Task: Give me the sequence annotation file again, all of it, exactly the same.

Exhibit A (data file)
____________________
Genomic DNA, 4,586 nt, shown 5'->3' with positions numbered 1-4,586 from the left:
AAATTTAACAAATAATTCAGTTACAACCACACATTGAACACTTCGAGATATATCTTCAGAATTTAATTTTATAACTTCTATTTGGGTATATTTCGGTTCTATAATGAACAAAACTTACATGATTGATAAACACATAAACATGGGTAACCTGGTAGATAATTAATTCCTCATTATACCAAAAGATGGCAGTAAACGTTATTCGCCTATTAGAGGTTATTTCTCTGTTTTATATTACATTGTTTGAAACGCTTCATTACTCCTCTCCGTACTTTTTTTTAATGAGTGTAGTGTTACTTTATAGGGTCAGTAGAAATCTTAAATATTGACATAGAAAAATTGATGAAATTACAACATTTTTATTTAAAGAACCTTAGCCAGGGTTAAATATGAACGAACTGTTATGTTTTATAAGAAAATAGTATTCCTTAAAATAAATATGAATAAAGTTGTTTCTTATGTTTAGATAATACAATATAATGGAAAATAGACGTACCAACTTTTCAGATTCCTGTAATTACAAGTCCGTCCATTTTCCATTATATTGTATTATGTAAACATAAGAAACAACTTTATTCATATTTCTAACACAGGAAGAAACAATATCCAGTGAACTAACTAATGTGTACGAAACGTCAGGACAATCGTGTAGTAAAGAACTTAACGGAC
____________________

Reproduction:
Genomic DNA, 4,586 nt, shown 5'->3' with positions numbered 1-4,586 from the left:
AAATTTAACAAATAATTCAGTTACAACCACACATTGAACACTTCGAGATATATCTTCAGAATTTAATTTTATAACTTCTATTTGGGTATATTTCGGTTCTATAATGAACAAAACTTACATGATTGATAAACACATAAACATGGGTAACCTGGTAGATAATTAATTCCTCATTATACCAAAAGATGGCAGTAAACGTTATTCGCCTATTAGAGGTTATTTCTCTGTTTTATATTACATTGTTTGAAACGCTTCATTACTCCTCTCCGTACTTTTTTTTAATGAGTGTAGTGTTACTTTATAGGGTCAGTAGAAATCTTAAATATTGACATAGAAAAATTGATGAAATTACAACATTTTTATTTAAAGAACCTTAGCCAGGGTTAAATATGAACGAACTGTTATGTTTTATAAGAAAATAGTATTCCTTAAAATAAATATGAATAAAGTTGTTTCTTATGTTTAGATAATACAATATAATGGAAAATAGACGTACCAACTTTTCAGATTCCTGTAATTACAAGTCCGTCCATTTTCCATTATATTGTATTATGTAAACATAAGAAACAACTTTATTCATATTTCTAACACAGGAAGAAACAATATCCAGTGAACTAACTAATGTGTACGAAACGTCAGGACAATCGTGTAGTAAAGAACTTAACGGAC